All healthcare professionals - and not just prescribers - can help to ensure that patients have a sound understanding of their asthma medication. The UK GAPP data suggested that nurses take a leading role in treating asthma patients and they spent more time on patient education than physicians. Nearly one-third (30%) of nurses said that they spend more than half of the consultation on education, compared with 10% of physicians.(4) Altering the structure of the consultation could have a significant impact: it has been shown that consultations which involve patients in planning their disease management improve outcome and do not need to be long.(11)
Ms Scullion says: "We need to remember that it's the patient's disease and not ours. We have to turn around the consultation so that it is focused on patients' views and what they want to know. We should also avoid using medical terminology."
Using appropriate media - including DVDs, pamphlets and the internet - could also support education. "We need to look at new ways and new technologies to reach people," says Ms Scullion. "It has been suggested that telephone reviews may be effective, or even texting could have a role."
"Asthma has gone forward a lot during the last 30 years and we are doing something right because we have made an impact on asthma-related deaths. But perhaps we are not making as big an impact on day-to-day symptoms as we could. Only some patients are getting the support that they need and we must extend this to all patients."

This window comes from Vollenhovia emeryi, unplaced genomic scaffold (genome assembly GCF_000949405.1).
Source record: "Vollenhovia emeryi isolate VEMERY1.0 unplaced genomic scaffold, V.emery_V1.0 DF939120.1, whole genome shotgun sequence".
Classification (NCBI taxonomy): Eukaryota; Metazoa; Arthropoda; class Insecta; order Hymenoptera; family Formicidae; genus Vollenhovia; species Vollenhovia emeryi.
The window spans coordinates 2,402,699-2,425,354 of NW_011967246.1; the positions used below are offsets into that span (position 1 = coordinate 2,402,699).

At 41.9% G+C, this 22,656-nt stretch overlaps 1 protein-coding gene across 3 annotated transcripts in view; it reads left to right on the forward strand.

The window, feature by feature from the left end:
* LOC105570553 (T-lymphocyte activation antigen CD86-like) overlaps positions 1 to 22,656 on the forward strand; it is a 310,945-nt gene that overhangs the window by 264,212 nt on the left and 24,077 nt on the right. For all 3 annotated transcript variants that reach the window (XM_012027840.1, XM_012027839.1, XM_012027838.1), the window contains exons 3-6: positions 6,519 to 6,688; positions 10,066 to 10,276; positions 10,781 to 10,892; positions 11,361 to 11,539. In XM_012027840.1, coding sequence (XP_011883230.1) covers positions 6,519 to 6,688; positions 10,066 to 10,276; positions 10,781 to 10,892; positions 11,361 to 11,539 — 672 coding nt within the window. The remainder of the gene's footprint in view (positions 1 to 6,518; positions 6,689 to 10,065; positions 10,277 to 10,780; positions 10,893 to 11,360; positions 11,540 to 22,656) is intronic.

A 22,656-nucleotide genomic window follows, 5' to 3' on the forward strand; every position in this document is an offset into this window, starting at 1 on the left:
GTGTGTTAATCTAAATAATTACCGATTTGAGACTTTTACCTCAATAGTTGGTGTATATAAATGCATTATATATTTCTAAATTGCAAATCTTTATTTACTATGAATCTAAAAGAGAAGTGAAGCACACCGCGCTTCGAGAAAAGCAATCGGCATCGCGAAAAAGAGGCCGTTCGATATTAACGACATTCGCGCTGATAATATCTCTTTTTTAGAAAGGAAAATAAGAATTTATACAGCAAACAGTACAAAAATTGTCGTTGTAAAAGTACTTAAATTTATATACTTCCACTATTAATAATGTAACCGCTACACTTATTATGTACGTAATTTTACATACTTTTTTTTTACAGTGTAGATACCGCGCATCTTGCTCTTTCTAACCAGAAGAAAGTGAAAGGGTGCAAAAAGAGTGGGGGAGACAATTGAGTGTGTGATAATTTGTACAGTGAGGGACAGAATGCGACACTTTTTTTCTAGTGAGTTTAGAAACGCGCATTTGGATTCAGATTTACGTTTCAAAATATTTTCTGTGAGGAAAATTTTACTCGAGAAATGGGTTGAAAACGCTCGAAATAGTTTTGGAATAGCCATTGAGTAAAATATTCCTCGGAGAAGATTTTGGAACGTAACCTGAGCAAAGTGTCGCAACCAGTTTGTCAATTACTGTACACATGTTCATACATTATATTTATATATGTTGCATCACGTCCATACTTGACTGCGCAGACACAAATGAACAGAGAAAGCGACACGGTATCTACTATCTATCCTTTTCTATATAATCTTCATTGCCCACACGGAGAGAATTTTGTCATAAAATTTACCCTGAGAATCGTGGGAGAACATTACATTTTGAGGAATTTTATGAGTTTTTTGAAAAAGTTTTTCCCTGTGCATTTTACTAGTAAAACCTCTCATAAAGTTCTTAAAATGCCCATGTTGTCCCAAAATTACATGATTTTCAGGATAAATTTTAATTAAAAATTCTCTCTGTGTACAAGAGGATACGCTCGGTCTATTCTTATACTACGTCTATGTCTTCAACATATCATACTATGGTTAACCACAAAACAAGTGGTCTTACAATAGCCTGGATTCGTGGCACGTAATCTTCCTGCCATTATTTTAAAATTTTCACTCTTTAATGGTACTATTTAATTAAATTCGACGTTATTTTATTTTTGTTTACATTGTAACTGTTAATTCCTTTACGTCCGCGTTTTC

Conclusion
Data from the GAPP survey highlights variations in  education in patient asthma care. Key implications for practice are:

  • Patients are not gaining a thorough understanding of their disease and their medication, despite healthcare professionals' efforts.
  • Side-effects often cause problems and are not always identified. These should be discussed and the medication changed if necessary.
  • There is a correlation between education and adherence to a medication regimen. All healthcare professionals can help to improve medication concordance.

References

  1. Horne R. Compliance, adherence and concordance: implications for asthma. Chest 2006;130:65-72.
  2. Asthma UK. Where do we stand? Asthma in the UK today. Available from http://www.asthma.org.uk/document.rm?id=92
  3. Dahl R, Kaliner MA, Canonica W, et al. Global Asthma Physician  Patient (GAPP) survey: lack of communication between adult patients physicians in Europe may influence compliance. Presented at the 16th Annual European Respiratory Congress, Munich: 2-6 September 2006.
  4. Baena-Cagnani C, Blaiss MS, Canonica W, et al. Global Asthma Physician Patient (GAPP) survey: patient education and physician - patient communication - UK findings. Presented at the British Thoracic Society Congress Winter Meeting, London: 7-9 December 2005.
  5. Canonica W, Dahl R, Kaliner MA, Valovirta EJ. Global Asthma Physician  Patient (GAPP) survey: satisfaction with current asthma medications in Europe. Adult findings. Presented at the 16th Annual European Respiratory Congress, Munich: 2-6 September 2006.
  6. Rubin, BK. What does it mean when a patient says "My asthma medication is not working?" Chest 2004;126:972-81.
  7. Clark N, Jones P, Keller S, Vermeire P. Patient factors and compliance with asthma therapy. Respir Med 1999;93:856-62.
  8. Gillissen A. Managing asthma in the real world. Int J Clin Pract 2004;58:592-603.    
  9. Horne R, Weinman J. Self regulation and self management in asthma: exploring the role of illness perceptions and treatment beliefs in explaining non-adherence to preventer medication. Psychol Health 2002;17(1):17-32.
  10. Price D, Ryan D, Pearce L, Bride F. The AIR study: asthma in real life. Asthma J 1999;4:74-8.
  11. Jenkins L, Britten N, Barber N, Bradley CP, Stevenson FA. Consultations do not have to be longer. BMJ 2002;325:388.